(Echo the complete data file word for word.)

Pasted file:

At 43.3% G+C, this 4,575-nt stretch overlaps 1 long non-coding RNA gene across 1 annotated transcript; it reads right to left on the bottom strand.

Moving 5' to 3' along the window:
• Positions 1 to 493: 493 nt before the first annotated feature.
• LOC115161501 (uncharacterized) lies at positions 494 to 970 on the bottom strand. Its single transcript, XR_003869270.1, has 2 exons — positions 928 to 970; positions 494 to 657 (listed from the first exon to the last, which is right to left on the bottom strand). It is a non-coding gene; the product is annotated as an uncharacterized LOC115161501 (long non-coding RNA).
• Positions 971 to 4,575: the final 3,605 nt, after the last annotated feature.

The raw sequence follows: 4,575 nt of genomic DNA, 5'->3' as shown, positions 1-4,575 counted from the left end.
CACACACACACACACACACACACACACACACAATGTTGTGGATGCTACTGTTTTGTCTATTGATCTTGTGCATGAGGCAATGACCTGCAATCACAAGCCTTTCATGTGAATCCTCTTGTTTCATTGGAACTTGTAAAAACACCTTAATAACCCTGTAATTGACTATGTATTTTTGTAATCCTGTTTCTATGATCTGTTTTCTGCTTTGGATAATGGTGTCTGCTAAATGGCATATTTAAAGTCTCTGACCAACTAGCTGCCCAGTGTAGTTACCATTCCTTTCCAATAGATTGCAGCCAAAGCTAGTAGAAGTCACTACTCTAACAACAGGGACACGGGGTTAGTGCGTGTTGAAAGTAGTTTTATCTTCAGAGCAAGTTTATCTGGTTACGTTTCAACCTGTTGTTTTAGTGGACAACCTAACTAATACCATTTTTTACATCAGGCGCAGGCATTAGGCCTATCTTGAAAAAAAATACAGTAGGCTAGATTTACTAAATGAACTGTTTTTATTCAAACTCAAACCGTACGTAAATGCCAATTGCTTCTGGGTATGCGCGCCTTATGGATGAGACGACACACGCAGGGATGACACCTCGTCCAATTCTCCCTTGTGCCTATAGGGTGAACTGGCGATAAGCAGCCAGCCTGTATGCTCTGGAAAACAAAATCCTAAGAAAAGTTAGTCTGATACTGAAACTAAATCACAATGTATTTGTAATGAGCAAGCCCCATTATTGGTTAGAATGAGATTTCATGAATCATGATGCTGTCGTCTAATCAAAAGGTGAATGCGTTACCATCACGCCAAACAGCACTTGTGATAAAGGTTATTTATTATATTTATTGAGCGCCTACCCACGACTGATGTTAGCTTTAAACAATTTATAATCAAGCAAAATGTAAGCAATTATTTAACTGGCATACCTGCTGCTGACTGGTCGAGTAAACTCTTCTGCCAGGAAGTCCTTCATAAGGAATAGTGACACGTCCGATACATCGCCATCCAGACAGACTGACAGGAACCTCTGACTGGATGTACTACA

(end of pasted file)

At 43.3% G+C, this 4,575-nt stretch overlaps 1 long non-coding RNA gene across 1 annotated transcript; it reads right to left on the bottom strand.

Moving 5' to 3' along the window:
• Positions 1 to 493: 493 nt before the first annotated feature.
• LOC115161501 (uncharacterized) lies at positions 494 to 970 on the bottom strand. Its single transcript, XR_003869270.1, has 2 exons — positions 928 to 970; positions 494 to 657 (listed from the first exon to the last, which is right to left on the bottom strand). It is a non-coding gene; the product is annotated as an uncharacterized LOC115161501 (long non-coding RNA).
• Positions 971 to 4,575: the final 3,605 nt, after the last annotated feature.

The raw sequence follows: 4,575 nt of genomic DNA, 5'->3' as shown, positions 1-4,575 counted from the left end.
CACACACACACACACACACACACACACACACAATGTTGTGGATGCTACTGTTTTGTCTATTGATCTTGTGCATGAGGCAATGACCTGCAATCACAAGCCTTTCATGTGAATCCTCTTGTTTCATTGGAACTTGTAAAAACACCTTAATAACCCTGTAATTGACTATGTATTTTTGTAATCCTGTTTCTATGATCTGTTTTCTGCTTTGGATAATGGTGTCTGCTAAATGGCATATTTAAAGTCTCTGACCAACTAGCTGCCCAGTGTAGTTACCATTCCTTTCCAATAGATTGCAGCCAAAGCTAGTAGAAGTCACTACTCTAACAACAGGGACACGGGGTTAGTGCGTGTTGAAAGTAGTTTTATCTTCAGAGCAAGTTTATCTGGTTACGTTTCAACCTGTTGTTTTAGTGGACAACCTAACTAATACCATTTTTTACATCAGGCGCAGGCATTAGGCCTATCTTGAAAAAAAATACAGTAGGCTAGATTTACTAAATGAACTGTTTTTATTCAAACTCAAACCGTACGTAAATGCCAATTGCTTCTGGGTATGCGCGCCTTATGGATGAGACGACACACGCAGGGATGACACCTCGTCCAATTCTCCCTTGTGCCTATAGGGTGAACTGGCGATAAGCAGCCAGCCTGTATGCTCTGGAAAACAAAATCCTAAGAAAAGTTAGTCTGATACTGAAACTAAATCACAATGTATTTGTAATGAGCAAGCCCCATTATTGGTTAGAATGAGATTTCATGAATCATGATGCTGTCGTCTAATCAAAAGGTGAATGCGTTACCATCACGCCAAACAGCACTTGTGATAAAGGTTATTTATTATATTTATTGAGCGCCTACCCACGACTGATGTTAGCTTTAAACAATTTATAATCAAGCAAAATGTAAGCAATTATTTAACTGGCATACCTGCTGCTGACTGGTCGAGTAAACTCTTCTGCCAGGAAGTCCTTCATAAGGAATAGTGACACGTCCGATACATCGCCATCCAGACAGACTGACAGGAACCTCTGACTGGATGTACTACA